Marketing, the tragedy of the commons and cold turkey

After a panel session on Direct Marketing I wonder if we should stop looking for miracle cures for ailing brands, and instead encourage them to go cold turkey, prolong their confusion, and keep asking searching questions - to find a real sense of purpose to outlast the easy gimmickry of the admen.
Johnnie Moore

Johnnie Moore

I’m Johnnie Moore, and I help people work better together

Alongside fellow blogger, Chris Lawer, and several industry luminaries I took part in a panel session at the Direct Marketing Show yesterday. The theme was the Nuisance Factor – the increasingly negative image Direct Marketing has among an irritated public.

It was a good debate and most people acknowledged the problem for DM: that’s it’s getting harder and harder to get results from a sceptical public, and the industry’s activities put its practitioners even lower in the public perception than estate agents.

What I see is a sort of tragedy of the commons. Each attempt by marketing to break through the noise sufficiently to engage customer attention just adds to the level of that noise, increasing the irritation and reducing future effectiveness. I might add that the crass nature of many mailshots hardly helps (see this article I penned a few months back: Taking the Gloves Off)

A common response – one we saw in the session – is for marketers to throw their hands in the air and say “but how else can we sell our service?”. The trouble is, for as long as marginal economics encourage them to keep churning out direct mail, they’ll never really ask the question with genuine interest in an answer – as opposed to just asking it rhetorically.

Anyone for Cold Turkey?

I guess that many alcoholics would say “Yes, I know booze is bad for me, but I won’t give it up until I have a substitute!”. There is a (perfectly human and understandable) fear of stepping into the unknown. The temptation is to try to offer DM-aholics the examples of brands that succeed without clumsy push-branding. (And these tend to be the usual suspects… Pret a Manger in the UK, Southwest Airlines, Patagonia blah blah blah).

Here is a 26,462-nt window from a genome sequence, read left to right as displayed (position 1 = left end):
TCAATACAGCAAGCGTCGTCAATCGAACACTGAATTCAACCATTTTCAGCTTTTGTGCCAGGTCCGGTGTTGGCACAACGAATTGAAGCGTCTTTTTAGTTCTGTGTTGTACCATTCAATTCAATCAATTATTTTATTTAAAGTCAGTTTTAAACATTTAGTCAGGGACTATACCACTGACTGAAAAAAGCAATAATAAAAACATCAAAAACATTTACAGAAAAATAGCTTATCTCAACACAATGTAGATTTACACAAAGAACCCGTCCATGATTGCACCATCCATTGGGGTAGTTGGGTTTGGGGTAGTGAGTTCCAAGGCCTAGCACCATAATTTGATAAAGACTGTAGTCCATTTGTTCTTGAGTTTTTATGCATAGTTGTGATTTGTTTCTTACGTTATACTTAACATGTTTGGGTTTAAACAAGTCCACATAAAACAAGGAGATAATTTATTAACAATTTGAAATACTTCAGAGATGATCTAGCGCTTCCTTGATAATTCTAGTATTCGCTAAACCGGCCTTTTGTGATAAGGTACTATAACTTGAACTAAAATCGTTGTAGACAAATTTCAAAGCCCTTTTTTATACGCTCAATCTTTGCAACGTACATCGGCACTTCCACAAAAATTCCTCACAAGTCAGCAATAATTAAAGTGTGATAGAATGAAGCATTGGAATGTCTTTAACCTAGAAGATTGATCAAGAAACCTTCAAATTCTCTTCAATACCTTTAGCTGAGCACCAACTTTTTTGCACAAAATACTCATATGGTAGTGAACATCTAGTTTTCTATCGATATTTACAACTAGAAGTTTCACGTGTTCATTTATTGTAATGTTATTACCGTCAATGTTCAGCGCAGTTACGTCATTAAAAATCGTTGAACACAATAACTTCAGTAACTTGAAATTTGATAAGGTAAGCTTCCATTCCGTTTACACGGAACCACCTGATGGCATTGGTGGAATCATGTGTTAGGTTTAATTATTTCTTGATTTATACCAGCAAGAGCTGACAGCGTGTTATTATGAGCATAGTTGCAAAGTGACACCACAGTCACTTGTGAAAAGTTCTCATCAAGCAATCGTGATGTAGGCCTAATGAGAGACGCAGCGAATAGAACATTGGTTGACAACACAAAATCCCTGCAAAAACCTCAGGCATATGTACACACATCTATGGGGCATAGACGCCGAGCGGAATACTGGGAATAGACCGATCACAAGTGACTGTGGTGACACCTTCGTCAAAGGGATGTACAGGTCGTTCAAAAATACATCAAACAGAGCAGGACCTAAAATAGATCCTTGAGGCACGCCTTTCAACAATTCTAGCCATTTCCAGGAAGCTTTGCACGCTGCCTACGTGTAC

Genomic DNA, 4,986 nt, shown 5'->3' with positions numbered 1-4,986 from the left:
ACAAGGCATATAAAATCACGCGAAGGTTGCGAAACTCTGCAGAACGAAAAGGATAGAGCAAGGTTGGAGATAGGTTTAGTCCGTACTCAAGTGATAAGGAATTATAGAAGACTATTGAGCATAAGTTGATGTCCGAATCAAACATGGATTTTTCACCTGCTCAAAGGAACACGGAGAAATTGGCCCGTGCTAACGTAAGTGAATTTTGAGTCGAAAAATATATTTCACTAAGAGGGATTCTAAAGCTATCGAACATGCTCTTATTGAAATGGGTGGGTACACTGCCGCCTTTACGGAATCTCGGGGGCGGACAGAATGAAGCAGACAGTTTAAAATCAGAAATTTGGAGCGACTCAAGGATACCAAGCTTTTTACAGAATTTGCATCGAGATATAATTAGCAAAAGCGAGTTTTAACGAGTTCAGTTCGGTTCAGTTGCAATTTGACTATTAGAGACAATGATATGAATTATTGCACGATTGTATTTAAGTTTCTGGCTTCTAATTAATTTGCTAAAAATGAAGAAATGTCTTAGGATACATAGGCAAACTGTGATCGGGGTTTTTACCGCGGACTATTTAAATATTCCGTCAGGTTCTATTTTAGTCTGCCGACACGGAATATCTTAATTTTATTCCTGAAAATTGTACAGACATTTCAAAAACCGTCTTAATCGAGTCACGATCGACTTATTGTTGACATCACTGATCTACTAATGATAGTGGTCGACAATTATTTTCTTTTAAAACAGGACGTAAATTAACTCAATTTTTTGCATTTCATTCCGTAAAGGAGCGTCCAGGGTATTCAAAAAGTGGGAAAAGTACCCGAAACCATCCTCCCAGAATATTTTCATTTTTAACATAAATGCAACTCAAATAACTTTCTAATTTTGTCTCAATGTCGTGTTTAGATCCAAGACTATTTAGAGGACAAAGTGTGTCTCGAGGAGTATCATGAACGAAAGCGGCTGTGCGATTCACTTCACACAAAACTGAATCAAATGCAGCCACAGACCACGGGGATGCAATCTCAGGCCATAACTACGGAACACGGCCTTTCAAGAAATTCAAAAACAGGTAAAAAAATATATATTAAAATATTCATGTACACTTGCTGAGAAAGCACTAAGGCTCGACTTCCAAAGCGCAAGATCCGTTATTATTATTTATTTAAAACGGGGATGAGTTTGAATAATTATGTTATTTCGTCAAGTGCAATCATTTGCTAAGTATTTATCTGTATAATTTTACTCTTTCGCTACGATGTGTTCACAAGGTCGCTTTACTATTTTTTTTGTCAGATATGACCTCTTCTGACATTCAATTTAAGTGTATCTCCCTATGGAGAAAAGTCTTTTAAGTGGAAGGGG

But I wonder if that is too glib. After all, one of the most interesting characteristics of these brands is that they have been extensively documented and rarely replicated. I think perhaps that failing organisations may have to do the cold turkey, brave the unknown, and ask themselves some searching questions about the value they offer before they can escape the collective dive to the bottom of the barrel.

Yesterday, Chris made the excellent suggestion that one way to differentiate would be for a firm to make a public announcement that it would forswear all advertising and direct marketing and put the budget instead into improving the customer experience. A quick show of hands showed most of the audience was not up for such a strategy. I said that for the few who did put their hands up, this was excellent evidence that they were right – and most businesses would be too frightened to try it.

I think the problem is that too many businesses are selling products without conviction and passion; they stick to the safety of the known. Example: nearly all banks in Britain blather on about targeting the mass affluent, and about customer service. Few, if any, have anything very different to say about their motivation for saying so, or demonstrate any genuine passion for their work. (Kudos to The Cooperative Bank as a notable exception)

I think most brands in some kind of crisis daren’t prolong their confusion. They won’t take the time to really engage in searching conversations with their stakeholders about their purpose. Instead, often under pressure from the teenage scribblers, they reach out for an noisy promotional solution from the admen, making grand promises to the public whilst their staff look on, bemused or downright cynical. I fear this has been, and will continue to be, the fate of Marks and Spencer and Sainsbury’s here in Britain.

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